It worked. The opposition gave up on trying to qualify their discrimination measure for the ballot, and the needle of support for marriage equality moved 14 points in one year. But as the campaign grew and public opinion changed, the legal landscape transformed.

In June last year, the U.S. Supreme Court overturned key provisions of the so-called Defense of Marriage Act, opening a legal route to winning marriage for gay and lesbian couples. At the time, nobody knew whether we could win marriage through the courts, and some considered the prospect farfetched. But I was excited by that possibility.

For me, marriage equality is personal. I want the freedom to marry the person I love in the state I am part of, and so do many of my friends. If we could win faster, without attack ads demeaning our families, it would save our movement a lot of pain and money. With Basic Rights Oregon as a plaintiff, Isaak and other attorneys filed a suit in federal court, arguing that Oregon’s ban on marriage equality is unconstitutional.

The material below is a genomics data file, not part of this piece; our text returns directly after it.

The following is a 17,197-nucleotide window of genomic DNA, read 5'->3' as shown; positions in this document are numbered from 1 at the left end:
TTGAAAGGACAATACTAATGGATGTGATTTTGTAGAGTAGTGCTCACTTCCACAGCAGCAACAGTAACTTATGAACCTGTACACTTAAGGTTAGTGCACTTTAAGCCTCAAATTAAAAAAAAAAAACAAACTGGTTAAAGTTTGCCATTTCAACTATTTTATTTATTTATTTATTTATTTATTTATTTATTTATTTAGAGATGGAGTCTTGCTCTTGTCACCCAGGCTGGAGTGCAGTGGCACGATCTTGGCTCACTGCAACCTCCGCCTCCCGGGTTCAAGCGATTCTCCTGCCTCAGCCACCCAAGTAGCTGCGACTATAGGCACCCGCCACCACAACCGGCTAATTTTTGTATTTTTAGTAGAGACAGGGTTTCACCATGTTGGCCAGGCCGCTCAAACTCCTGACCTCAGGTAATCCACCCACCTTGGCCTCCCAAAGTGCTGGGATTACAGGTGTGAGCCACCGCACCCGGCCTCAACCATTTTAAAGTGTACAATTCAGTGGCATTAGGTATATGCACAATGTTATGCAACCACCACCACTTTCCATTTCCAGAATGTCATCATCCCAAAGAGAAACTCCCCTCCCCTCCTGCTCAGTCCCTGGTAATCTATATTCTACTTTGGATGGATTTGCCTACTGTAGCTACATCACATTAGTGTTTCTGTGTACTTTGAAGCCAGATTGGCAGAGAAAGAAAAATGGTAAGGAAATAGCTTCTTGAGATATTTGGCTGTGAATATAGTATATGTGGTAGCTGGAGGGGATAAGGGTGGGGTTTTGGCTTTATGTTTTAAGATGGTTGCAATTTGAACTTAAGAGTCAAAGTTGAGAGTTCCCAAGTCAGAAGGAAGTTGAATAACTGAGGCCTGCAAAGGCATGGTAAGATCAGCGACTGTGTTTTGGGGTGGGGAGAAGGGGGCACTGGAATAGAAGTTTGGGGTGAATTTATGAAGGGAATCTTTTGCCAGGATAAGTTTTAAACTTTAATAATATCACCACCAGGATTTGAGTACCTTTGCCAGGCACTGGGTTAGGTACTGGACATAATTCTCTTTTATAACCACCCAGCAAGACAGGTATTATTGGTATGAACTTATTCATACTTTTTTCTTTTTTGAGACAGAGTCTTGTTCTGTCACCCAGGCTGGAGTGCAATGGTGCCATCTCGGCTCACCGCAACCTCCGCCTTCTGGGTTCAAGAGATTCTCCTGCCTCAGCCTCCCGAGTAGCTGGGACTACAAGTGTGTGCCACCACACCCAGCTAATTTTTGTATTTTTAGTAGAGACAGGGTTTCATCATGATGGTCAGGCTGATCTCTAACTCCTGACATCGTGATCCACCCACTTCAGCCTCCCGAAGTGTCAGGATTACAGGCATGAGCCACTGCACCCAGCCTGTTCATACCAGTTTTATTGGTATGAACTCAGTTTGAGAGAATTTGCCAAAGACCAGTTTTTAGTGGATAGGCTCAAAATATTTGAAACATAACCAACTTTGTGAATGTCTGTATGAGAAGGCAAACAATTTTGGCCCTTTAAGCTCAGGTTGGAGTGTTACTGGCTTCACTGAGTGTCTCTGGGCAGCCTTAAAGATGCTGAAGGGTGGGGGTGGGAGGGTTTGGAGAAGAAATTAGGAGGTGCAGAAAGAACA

The lawsuit joined one filed by another team of attorneys, and the proceedings—at first—went smoothly. Judges considering similar cases in states like Utah, Kentucky, and Oklahoma were ruling on the right side of history; Oregon’s attorney general declined to defend the state’s unconstitutional marriage ban; the opposition stayed quiet.

But two days before what was to be the final hearing in Oregon, an anti-gay extremist group from Washington, D.C., swooped in. They made an issue of the judge’s sexual orientation, found some local opponents of marriage equality to represent them and tried intervene in the case.